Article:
The key point is that previous file-sharing set-ups like the MIT bulletin board were so-called centralized systems. They collected files at a central computer for people to download. Napster, in contrast, maintained only a central directory showing where files on other computers could be found. The individual computers passed the files among themselves directly. This kind of system organization is called a peer-to-peer architecture.

Peer-to-peer architectures make vastly more efficient use of the network than centralized systems, as Figure 6.1 indicates. In a centralized system, if many users want to download files, they must all get the files from the central server, whose connection to the Internet would consequently become a bottleneck as the number of users grows. In a peer-to-peer system, the central server itself need communicate only a tiny amount of directory information, while the large network load for transmitting the files is distributed over 202 BLOWN TO BITS

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FIGURE 6.1 Underlying organization of traditional and peer-to-peer client-server network architectures.

On the top, a traditional centralized file distribution architecture, in which files are downloaded to clients from a central server. On the bottom, a Napster-style peer-to-peer architecture in which the central server holds only directory information and the actual files are transmitted directly between clients without passing through the server.

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the Internet connections of all the users. Even the slow connections common with personal computers in 1999 were enough for Napster’s peer-to-peer system to let millions of users share music files … which they did. By early 2001, two years after Napster appeared, there were more than 26 million registered Napster users. At some colleges, more than 80% of the on-campus network traffic could be traced to Napster. Students held Napster parties. You hooked up a computer to some speakers and to the Internet, invited your friends over—and for any song title requested, there it was. Someone among those millions of Napster users had the song available for downloading. This was the endless cornucopia of music; the universal jukebox.

–  –  –

Internet’s fundamental architecture. No central machine controls the network;

every machine in the network has equal rights to send any other machine a message. Machines connected to the Internet are, as the lingo has it, peers. The notion of the Internet as a network of peer machines communicating with each other directly—as opposed to a network of client machines mediated by central servers—was hardly new. Even the very first Internet technical specification, published in 1969, described the network architecture in terms of machines interacting as a network of peers. Systems incorporating peer-to-peer communication between larger computers had been in wide use since the early 1980s.

Napster showed that the same principle remained valid when the peers were millions of personal computers controlled by ordinary people. Napster’s use of peer-to-peer was illegal, but it demonstrated the potential of the idea.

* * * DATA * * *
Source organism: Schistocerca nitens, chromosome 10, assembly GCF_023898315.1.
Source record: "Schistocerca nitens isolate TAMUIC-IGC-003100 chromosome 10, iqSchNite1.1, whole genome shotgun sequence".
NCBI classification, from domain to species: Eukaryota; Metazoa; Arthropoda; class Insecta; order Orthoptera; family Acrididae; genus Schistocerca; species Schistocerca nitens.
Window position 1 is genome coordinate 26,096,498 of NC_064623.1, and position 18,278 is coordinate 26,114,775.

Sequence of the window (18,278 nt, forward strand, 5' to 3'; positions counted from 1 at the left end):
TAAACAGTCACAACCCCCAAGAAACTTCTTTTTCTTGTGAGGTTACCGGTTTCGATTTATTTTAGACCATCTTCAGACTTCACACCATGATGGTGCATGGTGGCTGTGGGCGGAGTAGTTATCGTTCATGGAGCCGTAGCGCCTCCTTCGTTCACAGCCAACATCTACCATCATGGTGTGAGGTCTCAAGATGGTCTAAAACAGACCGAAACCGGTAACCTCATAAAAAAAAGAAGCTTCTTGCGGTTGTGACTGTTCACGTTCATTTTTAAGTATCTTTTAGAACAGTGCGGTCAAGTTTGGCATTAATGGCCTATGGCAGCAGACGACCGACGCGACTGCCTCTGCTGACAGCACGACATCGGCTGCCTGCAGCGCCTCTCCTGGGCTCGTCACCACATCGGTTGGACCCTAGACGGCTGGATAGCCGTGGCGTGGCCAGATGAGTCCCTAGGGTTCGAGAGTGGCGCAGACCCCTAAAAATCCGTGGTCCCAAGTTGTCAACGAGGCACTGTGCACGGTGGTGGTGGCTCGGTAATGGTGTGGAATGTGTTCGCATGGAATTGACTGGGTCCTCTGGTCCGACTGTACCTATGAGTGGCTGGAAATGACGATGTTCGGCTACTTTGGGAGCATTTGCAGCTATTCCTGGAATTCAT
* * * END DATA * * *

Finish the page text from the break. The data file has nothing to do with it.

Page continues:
Research and development in distributed computing took off. In 2000 and 2001, more than $500 million was invested in companies building peer-topeer applications. And transcending its roots as a technical network architecture, “P2P” became enshrined in techno-pop-culture-speak as a catchword for organizations of all types—including social, corporate, and political—that harness the power of myriad cooperating individuals without reliance on central authorities. As one 2001 review gushed, “P2P is a mindset, not a particular technology or industry.” Napster had also given an entire generation a taste of the Internet as universal jukebox for which people would clamor. Yet the recording companies, who worked together to combat illegal downloading, failed to collaborate to create a legal and profitable Internet music service to fill the vacuum left by Napster. Instead of capitalizing on file-sharing technology, they demonized it as a threat to their business. That technological rejectionism ratcheted up the rancor in the arms race, but it also did something even more short-sighted. The music companies surrendered a vast business opportunity to the profit of more imaginative entrepreneurs. Two years later, Apple would launch its iTunes music store, the first commercially successful music downloading service.

Sharing Goes Decentralized In the meantime, new file-sharing schemes sprouted up that explored new technical architectures in attempts to tiptoe around liability for secondary infringement. Napster’s legal Achilles’s heel had been its central directory. As the court had ruled, control of the directory amounted to control of the filesharing activity, and Napster was consequently liable for that activity. The new architectures got rid of central directories entirely. One of the simplest methods, called flooding, works like this: Each computer in the file-sharing network maintains a list of other computers in the network. When file-sharer

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FIGURE 6.2 In contrast to Napster-style peer-to-peer systems illustrated earlier, decentralized file-sharing systems such as Grokster have no central directories.

206 BLOWN TO BITS No Safe Harbors The companies building the new generation of file-sharing systems hoped these distributed architectures would also immunize them against liability for secondary copyright infringement. After all, once users had the software, what they did with it was beyond the companies’ knowledge or control. So, how could the companies be held liable for what users did? To the recording industry, however, this was just Napster all over again: exploiting the Internet to promote copyright infringement on a massive scale. In October 2001, the RIAA sued the makers of three of the most popular systems—Grokster, Morpheus, and Kazaa—for damages of $150,000 per infringement.

The three companies responded that they had no control over the users’ actions. Moreover, their software was only one piece of the infrastructure that enabled file-sharing, and there were many other pieces. If the three software companies were liable, wouldn’t makers of the other pieces be liable as well?